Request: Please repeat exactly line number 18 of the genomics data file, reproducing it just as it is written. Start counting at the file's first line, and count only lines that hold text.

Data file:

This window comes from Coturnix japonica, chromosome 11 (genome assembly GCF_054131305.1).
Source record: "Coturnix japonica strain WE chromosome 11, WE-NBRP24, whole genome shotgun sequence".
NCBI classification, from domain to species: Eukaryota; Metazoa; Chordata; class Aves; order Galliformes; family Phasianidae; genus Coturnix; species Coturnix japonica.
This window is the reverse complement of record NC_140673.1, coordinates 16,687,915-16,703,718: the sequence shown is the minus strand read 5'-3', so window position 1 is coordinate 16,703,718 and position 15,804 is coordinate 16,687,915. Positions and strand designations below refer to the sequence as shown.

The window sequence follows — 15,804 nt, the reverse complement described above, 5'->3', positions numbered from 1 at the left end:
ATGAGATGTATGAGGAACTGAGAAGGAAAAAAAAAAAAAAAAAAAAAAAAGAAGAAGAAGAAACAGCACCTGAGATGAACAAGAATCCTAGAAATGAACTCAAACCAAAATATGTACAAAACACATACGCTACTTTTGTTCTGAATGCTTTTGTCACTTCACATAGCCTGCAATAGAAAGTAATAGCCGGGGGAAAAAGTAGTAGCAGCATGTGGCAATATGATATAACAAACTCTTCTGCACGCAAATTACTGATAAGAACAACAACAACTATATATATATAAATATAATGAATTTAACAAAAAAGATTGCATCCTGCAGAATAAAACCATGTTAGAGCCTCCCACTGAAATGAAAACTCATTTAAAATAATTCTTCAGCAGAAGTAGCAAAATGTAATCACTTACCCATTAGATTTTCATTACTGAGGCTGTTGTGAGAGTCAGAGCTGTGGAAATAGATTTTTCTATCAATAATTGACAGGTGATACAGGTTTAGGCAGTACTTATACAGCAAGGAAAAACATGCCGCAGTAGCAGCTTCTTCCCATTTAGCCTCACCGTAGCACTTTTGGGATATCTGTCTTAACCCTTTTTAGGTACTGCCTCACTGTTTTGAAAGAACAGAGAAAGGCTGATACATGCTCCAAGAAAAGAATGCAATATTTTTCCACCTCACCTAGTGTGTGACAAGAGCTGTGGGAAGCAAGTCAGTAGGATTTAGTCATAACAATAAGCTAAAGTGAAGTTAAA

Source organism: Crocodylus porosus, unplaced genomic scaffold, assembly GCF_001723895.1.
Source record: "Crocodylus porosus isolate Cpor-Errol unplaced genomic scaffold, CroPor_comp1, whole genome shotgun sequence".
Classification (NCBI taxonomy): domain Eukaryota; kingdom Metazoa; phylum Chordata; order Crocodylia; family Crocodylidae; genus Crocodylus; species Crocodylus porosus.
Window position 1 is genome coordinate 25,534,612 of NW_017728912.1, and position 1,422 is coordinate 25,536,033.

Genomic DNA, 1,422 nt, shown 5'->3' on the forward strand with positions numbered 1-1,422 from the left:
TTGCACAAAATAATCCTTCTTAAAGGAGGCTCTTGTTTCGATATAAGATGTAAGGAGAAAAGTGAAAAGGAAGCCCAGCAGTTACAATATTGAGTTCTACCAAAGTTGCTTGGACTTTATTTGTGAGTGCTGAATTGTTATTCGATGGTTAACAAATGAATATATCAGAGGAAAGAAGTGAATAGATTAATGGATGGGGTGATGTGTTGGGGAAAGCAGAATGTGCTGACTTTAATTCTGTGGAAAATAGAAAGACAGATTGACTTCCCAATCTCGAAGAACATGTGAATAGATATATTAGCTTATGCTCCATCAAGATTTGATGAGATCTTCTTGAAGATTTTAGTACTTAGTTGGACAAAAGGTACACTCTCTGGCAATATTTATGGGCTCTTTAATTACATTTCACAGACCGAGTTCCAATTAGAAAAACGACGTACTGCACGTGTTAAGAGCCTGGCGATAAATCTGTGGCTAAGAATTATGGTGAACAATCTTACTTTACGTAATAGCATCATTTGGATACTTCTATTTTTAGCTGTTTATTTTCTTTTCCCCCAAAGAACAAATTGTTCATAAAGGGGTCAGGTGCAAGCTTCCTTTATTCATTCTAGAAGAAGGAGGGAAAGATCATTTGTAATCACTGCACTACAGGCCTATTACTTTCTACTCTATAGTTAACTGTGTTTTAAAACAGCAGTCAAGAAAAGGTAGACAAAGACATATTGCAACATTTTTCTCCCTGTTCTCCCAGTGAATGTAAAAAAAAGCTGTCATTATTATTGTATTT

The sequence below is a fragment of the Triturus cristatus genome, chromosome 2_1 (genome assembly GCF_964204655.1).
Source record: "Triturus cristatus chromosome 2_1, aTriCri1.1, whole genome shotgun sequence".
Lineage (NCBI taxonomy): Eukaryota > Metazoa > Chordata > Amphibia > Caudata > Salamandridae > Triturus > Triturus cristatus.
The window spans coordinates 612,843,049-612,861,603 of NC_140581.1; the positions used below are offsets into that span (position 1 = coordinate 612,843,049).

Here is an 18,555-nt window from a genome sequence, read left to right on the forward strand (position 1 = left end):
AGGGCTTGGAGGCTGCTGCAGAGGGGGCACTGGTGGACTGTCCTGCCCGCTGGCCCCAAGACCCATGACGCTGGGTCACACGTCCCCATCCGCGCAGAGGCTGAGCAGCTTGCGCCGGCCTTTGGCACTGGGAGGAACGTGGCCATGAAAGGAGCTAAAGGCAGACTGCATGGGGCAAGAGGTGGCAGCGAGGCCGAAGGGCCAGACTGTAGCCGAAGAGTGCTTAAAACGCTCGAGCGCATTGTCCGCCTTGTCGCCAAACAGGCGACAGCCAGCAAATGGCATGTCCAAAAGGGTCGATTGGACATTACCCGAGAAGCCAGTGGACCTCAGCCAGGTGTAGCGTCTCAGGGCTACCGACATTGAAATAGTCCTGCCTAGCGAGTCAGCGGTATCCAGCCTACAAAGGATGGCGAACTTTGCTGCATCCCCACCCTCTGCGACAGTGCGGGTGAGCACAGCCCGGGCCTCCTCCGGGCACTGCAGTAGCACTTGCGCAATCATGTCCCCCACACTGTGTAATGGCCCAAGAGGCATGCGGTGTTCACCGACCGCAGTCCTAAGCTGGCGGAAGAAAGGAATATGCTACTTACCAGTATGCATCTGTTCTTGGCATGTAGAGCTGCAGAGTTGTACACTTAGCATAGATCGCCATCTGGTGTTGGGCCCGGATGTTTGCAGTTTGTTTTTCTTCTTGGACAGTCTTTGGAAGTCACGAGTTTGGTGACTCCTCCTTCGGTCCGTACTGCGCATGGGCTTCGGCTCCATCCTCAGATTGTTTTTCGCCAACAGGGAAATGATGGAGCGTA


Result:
AGGGCTTGGAGGCTGCTGCAGAGGGGGCACTGGTGGACTGTCCTGCCCGCTGGCCCCAAGACCCATGACGCTGGGTCACACGTCCCCATCCGCGCAGAGGCTGAGCAGCTTGCGCCGGCCTTTGGCACTGGGAGGAACGTGGCCATGAAAGGAGCTAAAGGCAGACTGCATGGGGCAAGAGGTGGCAGCGAGGCCGAAGGGCCAGACTGTAGCCGAAGAGTGCTTAAAACGCTCGAGCGCATTGTCCGCCTTGTCGCCAAACAGGCGACAGCCAGCAAATGGCATGTCCAAAAGGGTCGATTGGACATTACCCGAGAAGCCAGTGGACCTCAGCCAGGTGTAGCGTCTCAGGGCTACCGACATTGAAATAGTCCTGCCTAGCGAGTCAGCGGTATCCAGCCTACAAAGGATGGCGAACTTTGCTGCATCCCCACCCTCTGCGACAGTGCGGGTGAGCACAGCCCGGGCCTCCTCCGGGCACTGCAGTAGCACTTGCGCAATCATGTCCCCCACACTGTGTAATGGCCCAAGAGGCATGCGGTGTTCACCGACCGCAGTCCTAAGCTGGCGGAAGAAAGGAATATGCTACTTACCAGTATGCATCTGTTCTTGGCATGTAGAGCTGCAGAGTTGTACACTTAGCATAGATCGCCATCTGGTGTTGGGCCCGGATGTTTGCAGTTTGTTTTTCTTCTTGGACAGTCTTTGGAAGTCACGAGTTTGGTGACTCCTCCTTCGGTCCGTACTGCGCATGGGCTTCGGCTCCATCCTCAGATTGTTTTTCGCCAACAGGGAAATGATGGAGCGTA